Diagnosed With Asthma? Start With These Tips For Living Well!

 

 

Asthma creates a serious health condition for people in every age group, from children to seniors. Always be aware of warning signs and certain environments that may worsen your symptoms. By avoiding things and places that bother your system, and by seeing a professional about your asthma, you will be better able to prevent an attack. This article has some suggestions that will help you learn to improve your asthma and lower your chances of having an asthma attack.

An ounce of prevention goes a long way in battling asthma. Asthma is a defense mechanism in your body, make sure that your body doesn’t trigger this process so you can avoid acute asthma attacks. Your doctor can help you determine which maintenance medicines will be best for your type of asthma.

Avoid living with smokers. Ask your partner to quit if you have asthma. If you absolutely have to live with smokers, try to get them to smoke outside the house. In the worst case scenario, buy some smoke-eating candles and air out your house as much as possible so that no harmful chemicals remain in the air.

If you have asthma and you live in a cold weather environment, you may want to consider moving. It is a medical fact that cold weather triggers asthma attacks, whereas hot weather helps keep asthma attacks and symptoms in control. Places like Florida and the Caribbean have a smaller asthma population.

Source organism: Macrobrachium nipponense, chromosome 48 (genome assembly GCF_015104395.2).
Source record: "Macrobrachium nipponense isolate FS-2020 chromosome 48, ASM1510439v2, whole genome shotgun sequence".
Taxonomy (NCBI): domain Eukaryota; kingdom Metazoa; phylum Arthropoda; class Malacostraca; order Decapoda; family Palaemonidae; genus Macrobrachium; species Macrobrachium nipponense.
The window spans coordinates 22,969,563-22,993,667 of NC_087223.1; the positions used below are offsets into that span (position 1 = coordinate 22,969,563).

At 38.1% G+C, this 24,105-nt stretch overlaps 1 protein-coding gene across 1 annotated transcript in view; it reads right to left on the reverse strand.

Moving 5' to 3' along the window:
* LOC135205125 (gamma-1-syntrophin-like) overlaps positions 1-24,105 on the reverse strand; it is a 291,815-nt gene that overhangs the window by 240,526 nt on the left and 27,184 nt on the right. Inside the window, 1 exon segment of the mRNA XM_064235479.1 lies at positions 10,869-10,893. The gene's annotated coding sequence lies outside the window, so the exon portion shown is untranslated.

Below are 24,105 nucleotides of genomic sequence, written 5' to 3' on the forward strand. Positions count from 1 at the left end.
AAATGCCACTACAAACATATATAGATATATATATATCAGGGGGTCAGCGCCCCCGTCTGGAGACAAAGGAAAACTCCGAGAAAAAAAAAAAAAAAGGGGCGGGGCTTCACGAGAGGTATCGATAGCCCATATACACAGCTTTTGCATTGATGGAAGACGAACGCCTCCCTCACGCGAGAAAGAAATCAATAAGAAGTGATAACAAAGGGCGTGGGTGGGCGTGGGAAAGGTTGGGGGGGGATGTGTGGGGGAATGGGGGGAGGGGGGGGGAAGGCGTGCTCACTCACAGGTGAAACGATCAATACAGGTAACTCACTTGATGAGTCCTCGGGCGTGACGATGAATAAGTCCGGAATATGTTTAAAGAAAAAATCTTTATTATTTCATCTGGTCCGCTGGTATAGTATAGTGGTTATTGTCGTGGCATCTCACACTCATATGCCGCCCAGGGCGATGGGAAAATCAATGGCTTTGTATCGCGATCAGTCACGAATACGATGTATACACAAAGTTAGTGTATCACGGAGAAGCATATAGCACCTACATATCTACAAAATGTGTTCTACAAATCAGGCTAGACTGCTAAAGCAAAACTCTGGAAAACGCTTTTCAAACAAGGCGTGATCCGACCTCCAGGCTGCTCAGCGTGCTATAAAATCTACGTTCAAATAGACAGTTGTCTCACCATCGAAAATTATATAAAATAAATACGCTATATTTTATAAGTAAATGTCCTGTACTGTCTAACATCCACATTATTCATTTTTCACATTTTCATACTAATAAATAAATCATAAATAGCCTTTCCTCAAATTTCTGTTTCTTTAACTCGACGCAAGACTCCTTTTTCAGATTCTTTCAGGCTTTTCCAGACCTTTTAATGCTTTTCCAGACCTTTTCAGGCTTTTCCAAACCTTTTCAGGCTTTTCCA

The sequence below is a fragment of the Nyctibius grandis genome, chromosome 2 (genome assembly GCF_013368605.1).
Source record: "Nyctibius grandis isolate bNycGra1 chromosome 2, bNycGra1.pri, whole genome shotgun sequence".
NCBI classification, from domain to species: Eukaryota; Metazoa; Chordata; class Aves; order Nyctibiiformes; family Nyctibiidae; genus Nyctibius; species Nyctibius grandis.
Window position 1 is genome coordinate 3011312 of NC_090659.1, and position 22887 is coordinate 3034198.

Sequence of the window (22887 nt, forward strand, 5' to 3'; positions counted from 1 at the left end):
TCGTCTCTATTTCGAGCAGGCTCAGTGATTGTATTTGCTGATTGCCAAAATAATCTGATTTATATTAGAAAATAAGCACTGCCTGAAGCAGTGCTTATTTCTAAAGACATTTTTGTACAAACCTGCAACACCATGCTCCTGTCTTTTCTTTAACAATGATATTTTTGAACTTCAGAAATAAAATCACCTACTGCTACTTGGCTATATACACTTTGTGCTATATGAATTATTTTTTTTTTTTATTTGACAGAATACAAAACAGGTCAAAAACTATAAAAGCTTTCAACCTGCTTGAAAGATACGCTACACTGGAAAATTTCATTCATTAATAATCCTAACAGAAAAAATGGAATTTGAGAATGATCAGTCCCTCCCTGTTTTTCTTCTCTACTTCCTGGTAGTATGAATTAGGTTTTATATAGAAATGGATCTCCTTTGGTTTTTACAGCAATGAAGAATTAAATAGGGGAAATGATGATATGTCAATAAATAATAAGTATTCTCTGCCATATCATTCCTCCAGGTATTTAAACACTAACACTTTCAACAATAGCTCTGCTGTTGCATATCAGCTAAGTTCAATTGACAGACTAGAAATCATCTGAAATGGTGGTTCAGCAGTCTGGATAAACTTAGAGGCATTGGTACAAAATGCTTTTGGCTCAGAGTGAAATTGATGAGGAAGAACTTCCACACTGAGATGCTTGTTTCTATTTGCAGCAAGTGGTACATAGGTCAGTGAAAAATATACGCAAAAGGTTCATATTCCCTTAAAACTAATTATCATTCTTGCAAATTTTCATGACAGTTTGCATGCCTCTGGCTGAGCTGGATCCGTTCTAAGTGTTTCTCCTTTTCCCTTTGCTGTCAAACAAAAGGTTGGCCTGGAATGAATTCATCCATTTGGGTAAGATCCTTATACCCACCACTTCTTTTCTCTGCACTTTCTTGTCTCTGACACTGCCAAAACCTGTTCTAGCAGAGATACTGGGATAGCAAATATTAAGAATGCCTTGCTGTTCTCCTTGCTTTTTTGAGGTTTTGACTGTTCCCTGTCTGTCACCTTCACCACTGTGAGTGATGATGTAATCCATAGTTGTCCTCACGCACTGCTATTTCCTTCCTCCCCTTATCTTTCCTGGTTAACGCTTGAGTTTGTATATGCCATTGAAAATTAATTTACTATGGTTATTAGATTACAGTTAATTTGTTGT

Asthma is a chronic disease that requires ongoing, consistent management and care. Be sure to take the correct medicines to keep your daily asthma symptoms under control, and always have emergency medication available in case an attack occurs. See your doctor or allergist to find out which treatment plan is best for your situation.

If you’re suffering from an asthma attack that’s moderate or mild, then work to force all the air you can from your lungs. When you breathe out, exhale the air quickly and as hard as you can. It can’t be said too strongly: you must force the air out! Take three short breaths, then one last deep breath to ensure your lungs have enough air, then forcefully breath out. Doing this means breathing in a conscious rhythm that makes you mindful of your breathing. By repeatedly forcing air out, you make room for new air so that your breathing can get back on track. You may generate sputum, but the primary goal is to start breathing regularly again.

Medications that will help you control symptoms when you have an attack are oral corticosteroids and bronchodilators. Bronchodilators, usually referred to as “rescue medications”, are usually inhaled but also come in liquid, tablet, or they are injectable. These are the most popular forms of ‘rescue medications’ that you can get.

You should always realize that asthma is a serious condition. Asthma attacks can sometimes be lethal, so make sure you are taking measures to decrease the possibility of your asthma getting out of control. For example, always carry an emergency inhaler with you, and make an effort to limit the allergens and dust in your home. If you use these tips, you will learn how to be manage your asthma and its symptoms.